Five million student loan borrowers have yet another way to pay back their loans.
In December 2015, the U.S. Department of Education launched the newest income-driven student loan repayment plan called Revised Pay As You Earn, or REPAYE. It’s an extension of the existing Pay As You Earn (PAYE) plan, which maxes out monthly loan payments at 10% of your income; to be eligible for that program, you must meet some specific requirements.
REPAYE, on the other hand, is available to all grads with federal direct loans. Consider it if your income may drop in the future or you can’t count on a steady paycheck. And if you first took out loans before October 2007 — which excludes you from using the PAYE plan — then REPAYE opens a door for you as well.
Here’s what you need to know about REPAYE and how to opt in if it’s a good fit for you.
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1. Grads of all income levels can participate
The government already offers three other plans that tie loan payments to income. They include:
You can’t sign up for the most generous plans, IBR and PAYE, unless you demonstrate that the 10-year standard repayment plan is unaffordable for you. REPAYE removes that requirement, so no matter how much you make, your payments will never be more than 10% of your income based on your family size.
“It removes a barrier to entry,” says Lauren Asher, president of the Institute for College Access and Success (TICAS), a nonprofit. “You don’t have to wait until your debt-to-income ratio hits a certain point to qualify.”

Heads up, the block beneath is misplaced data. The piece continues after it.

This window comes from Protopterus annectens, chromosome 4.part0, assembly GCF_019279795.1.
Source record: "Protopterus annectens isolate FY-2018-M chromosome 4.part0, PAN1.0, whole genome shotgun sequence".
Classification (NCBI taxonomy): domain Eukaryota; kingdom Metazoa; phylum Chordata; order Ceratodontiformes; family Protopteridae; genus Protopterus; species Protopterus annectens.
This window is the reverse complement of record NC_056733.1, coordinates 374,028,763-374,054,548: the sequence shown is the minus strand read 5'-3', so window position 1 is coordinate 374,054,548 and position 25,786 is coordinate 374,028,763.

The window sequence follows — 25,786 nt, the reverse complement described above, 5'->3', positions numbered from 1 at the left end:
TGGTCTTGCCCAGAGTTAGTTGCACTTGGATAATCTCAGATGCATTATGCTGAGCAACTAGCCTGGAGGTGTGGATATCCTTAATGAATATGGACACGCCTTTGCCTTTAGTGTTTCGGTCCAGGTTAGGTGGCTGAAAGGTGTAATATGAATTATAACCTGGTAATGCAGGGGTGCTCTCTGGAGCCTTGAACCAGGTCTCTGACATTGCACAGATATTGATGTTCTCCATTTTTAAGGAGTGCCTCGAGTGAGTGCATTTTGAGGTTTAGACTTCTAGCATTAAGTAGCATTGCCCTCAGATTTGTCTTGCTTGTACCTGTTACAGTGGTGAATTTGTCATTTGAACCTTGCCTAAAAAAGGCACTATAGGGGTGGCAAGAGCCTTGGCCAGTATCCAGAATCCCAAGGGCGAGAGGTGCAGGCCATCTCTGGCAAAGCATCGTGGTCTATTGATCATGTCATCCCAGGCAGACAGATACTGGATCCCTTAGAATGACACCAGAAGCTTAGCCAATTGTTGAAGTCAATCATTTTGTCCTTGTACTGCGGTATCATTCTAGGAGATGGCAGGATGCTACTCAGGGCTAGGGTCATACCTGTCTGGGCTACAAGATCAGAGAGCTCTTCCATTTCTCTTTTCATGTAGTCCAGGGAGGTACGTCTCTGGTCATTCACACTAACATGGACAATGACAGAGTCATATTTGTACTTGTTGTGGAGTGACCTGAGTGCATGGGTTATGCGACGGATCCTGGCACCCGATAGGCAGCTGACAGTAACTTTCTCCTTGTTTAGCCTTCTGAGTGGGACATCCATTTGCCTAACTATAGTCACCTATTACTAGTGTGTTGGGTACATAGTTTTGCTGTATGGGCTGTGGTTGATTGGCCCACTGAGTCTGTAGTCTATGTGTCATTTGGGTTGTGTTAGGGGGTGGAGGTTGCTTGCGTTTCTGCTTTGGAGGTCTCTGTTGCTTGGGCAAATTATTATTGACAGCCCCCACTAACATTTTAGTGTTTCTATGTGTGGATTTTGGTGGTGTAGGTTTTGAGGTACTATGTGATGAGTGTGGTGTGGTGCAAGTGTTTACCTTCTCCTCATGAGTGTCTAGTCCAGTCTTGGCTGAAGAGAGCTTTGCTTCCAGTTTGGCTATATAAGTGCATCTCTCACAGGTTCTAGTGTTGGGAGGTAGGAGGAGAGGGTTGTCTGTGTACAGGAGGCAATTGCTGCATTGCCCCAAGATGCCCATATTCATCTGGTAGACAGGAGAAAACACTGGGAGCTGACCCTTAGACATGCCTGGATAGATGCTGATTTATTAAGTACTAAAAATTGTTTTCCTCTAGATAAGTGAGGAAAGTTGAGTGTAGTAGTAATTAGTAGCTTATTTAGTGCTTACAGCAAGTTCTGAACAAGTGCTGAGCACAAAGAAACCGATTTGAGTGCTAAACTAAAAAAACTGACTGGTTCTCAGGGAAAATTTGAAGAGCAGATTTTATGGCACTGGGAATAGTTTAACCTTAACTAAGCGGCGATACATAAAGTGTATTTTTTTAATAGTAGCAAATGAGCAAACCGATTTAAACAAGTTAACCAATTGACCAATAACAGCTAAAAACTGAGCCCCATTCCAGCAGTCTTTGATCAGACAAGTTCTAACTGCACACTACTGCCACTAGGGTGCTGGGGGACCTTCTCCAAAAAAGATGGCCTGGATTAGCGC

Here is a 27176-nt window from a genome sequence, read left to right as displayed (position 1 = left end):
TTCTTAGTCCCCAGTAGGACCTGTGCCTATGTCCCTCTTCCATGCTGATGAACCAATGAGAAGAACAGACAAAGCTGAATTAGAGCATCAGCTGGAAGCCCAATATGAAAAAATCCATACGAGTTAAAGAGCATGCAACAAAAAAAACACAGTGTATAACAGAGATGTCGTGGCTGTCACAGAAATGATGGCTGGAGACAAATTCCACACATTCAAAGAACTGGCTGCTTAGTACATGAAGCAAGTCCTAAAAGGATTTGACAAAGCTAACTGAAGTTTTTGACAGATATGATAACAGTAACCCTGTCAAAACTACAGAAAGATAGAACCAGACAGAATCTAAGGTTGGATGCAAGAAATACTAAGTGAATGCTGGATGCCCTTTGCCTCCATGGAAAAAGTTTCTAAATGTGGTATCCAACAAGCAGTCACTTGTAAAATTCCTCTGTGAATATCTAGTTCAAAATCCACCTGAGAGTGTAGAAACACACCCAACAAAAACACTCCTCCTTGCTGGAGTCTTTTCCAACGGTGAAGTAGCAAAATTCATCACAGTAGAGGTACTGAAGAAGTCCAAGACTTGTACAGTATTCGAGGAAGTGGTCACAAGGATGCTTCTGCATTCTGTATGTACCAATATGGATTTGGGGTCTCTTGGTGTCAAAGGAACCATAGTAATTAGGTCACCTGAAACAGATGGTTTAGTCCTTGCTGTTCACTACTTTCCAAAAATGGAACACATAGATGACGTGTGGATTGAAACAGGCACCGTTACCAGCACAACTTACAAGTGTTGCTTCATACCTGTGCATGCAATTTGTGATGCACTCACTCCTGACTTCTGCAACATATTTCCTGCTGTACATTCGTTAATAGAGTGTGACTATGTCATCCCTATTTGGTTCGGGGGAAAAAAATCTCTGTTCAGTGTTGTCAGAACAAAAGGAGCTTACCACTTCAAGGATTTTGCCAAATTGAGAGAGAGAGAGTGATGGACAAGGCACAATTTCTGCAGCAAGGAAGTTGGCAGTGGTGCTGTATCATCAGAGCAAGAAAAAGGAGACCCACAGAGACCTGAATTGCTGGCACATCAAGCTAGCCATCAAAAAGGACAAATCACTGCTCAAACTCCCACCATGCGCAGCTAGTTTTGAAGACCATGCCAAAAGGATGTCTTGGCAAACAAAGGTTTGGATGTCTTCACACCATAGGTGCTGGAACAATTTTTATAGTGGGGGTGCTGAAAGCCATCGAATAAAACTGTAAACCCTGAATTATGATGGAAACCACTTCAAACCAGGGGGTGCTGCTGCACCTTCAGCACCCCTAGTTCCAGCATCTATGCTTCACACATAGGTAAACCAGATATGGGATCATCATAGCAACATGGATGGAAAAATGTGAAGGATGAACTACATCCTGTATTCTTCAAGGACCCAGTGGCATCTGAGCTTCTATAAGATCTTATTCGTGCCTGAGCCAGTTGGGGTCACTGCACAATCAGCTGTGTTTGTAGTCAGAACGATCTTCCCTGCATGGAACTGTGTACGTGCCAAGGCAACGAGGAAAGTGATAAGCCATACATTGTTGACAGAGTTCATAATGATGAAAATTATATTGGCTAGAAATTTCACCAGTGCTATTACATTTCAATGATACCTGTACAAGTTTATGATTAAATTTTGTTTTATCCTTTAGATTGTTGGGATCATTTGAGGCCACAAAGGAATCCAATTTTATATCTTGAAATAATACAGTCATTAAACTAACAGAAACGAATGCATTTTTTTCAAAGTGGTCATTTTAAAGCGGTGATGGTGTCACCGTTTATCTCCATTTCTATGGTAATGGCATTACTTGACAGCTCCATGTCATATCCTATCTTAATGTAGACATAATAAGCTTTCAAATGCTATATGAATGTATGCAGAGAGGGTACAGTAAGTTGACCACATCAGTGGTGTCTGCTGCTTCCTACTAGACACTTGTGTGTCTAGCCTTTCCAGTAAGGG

Like the other plans, though, only direct loans qualify for REPAYE. You can consolidate other types, like Perkins or Federal Family Education Loans, into a direct consolidation loan to make them eligible. Be sure to weigh the pros and cons of consolidation before you take that step.
2. Your eligibility doesn’t depend on the year you borrowed
Other income-driven plans base your eligibility, or how much you pay, on the year you borrowed. REPAYE removes these obstacles. There’s no time requirement to participate, and everyone receives the same benefit. Here’s how it’s different from the other plans:
All PAYE participants pay a maximum of 10% of their incomes and receive forgiveness after 20 years of payments. But you can’t sign up if you had any outstanding loan debt before Oct. 1, 2007.
With IBR, your monthly payments are capped at 15% of your income and your remaining balance is forgiven after 25 years if you took out your first loan before July 1, 2014. New borrowers as of July 1, 2014, receive a 10% cap and forgiveness after 20 years.
REPAYE is a good option for anyone who couldn’t sign up for PAYE and would have only qualified for the less-generous 15% cap on payments on IBR. REPAYE gives those borrowers the opportunity to limit their loan bills to 10% of their incomes.
3. Your loans will be forgiven after 25 years if you have any grad school debt
REPAYE treats forgiveness differently for undergraduate and graduate student borrowers.
The other plans offer the same forgiveness timeline regardless of the course of study you borrowed loans for: All borrowers on PAYE get forgiveness after 20 years, for instance, whether the loans are from undergrad, grad school or a mix.